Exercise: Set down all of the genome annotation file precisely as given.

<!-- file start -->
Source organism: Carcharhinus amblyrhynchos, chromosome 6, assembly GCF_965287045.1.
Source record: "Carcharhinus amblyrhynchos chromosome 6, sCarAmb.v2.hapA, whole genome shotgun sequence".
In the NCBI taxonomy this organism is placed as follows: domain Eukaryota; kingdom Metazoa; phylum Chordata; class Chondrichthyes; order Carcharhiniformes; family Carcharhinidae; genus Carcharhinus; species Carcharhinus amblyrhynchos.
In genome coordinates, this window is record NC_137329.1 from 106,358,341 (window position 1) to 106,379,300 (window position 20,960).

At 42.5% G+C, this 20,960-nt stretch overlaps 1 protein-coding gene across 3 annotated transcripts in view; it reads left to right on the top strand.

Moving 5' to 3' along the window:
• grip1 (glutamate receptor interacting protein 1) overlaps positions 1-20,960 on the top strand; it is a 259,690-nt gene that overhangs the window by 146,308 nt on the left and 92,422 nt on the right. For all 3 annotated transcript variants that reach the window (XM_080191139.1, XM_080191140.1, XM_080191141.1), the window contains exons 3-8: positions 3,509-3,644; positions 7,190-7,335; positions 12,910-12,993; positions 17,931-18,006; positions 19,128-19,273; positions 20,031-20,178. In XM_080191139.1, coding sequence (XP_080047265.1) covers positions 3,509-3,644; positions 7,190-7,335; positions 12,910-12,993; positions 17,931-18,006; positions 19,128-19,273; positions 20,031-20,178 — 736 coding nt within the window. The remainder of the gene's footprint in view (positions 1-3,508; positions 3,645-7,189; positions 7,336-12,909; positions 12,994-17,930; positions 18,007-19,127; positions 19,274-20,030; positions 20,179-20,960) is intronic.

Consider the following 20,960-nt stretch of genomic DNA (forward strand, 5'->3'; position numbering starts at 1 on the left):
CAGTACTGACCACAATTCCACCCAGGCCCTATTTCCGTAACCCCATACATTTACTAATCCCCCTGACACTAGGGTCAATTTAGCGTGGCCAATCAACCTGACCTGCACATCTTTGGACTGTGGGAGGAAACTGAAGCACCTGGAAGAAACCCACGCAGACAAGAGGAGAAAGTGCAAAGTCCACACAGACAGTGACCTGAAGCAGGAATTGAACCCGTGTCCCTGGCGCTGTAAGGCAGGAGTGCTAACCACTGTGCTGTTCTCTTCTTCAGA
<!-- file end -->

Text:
Source organism: Carcharhinus amblyrhynchos, chromosome 6, assembly GCF_965287045.1.
Source record: "Carcharhinus amblyrhynchos chromosome 6, sCarAmb.v2.hapA, whole genome shotgun sequence".
In the NCBI taxonomy this organism is placed as follows: domain Eukaryota; kingdom Metazoa; phylum Chordata; class Chondrichthyes; order Carcharhiniformes; family Carcharhinidae; genus Carcharhinus; species Carcharhinus amblyrhynchos.
In genome coordinates, this window is record NC_137329.1 from 106,358,341 (window position 1) to 106,379,300 (window position 20,960).

At 42.5% G+C, this 20,960-nt stretch overlaps 1 protein-coding gene across 3 annotated transcripts in view; it reads left to right on the top strand.

Moving 5' to 3' along the window:
• grip1 (glutamate receptor interacting protein 1) overlaps positions 1-20,960 on the top strand; it is a 259,690-nt gene that overhangs the window by 146,308 nt on the left and 92,422 nt on the right. For all 3 annotated transcript variants that reach the window (XM_080191139.1, XM_080191140.1, XM_080191141.1), the window contains exons 3-8: positions 3,509-3,644; positions 7,190-7,335; positions 12,910-12,993; positions 17,931-18,006; positions 19,128-19,273; positions 20,031-20,178. In XM_080191139.1, coding sequence (XP_080047265.1) covers positions 3,509-3,644; positions 7,190-7,335; positions 12,910-12,993; positions 17,931-18,006; positions 19,128-19,273; positions 20,031-20,178 — 736 coding nt within the window. The remainder of the gene's footprint in view (positions 1-3,508; positions 3,645-7,189; positions 7,336-12,909; positions 12,994-17,930; positions 18,007-19,127; positions 19,274-20,030; positions 20,179-20,960) is intronic.

Consider the following 20,960-nt stretch of genomic DNA (forward strand, 5'->3'; position numbering starts at 1 on the left):
CAGTACTGACCACAATTCCACCCAGGCCCTATTTCCGTAACCCCATACATTTACTAATCCCCCTGACACTAGGGTCAATTTAGCGTGGCCAATCAACCTGACCTGCACATCTTTGGACTGTGGGAGGAAACTGAAGCACCTGGAAGAAACCCACGCAGACAAGAGGAGAAAGTGCAAAGTCCACACAGACAGTGACCTGAAGCAGGAATTGAACCCGTGTCCCTGGCGCTGTAAGGCAGGAGTGCTAACCACTGTGCTGTTCTCTTCTTCAGA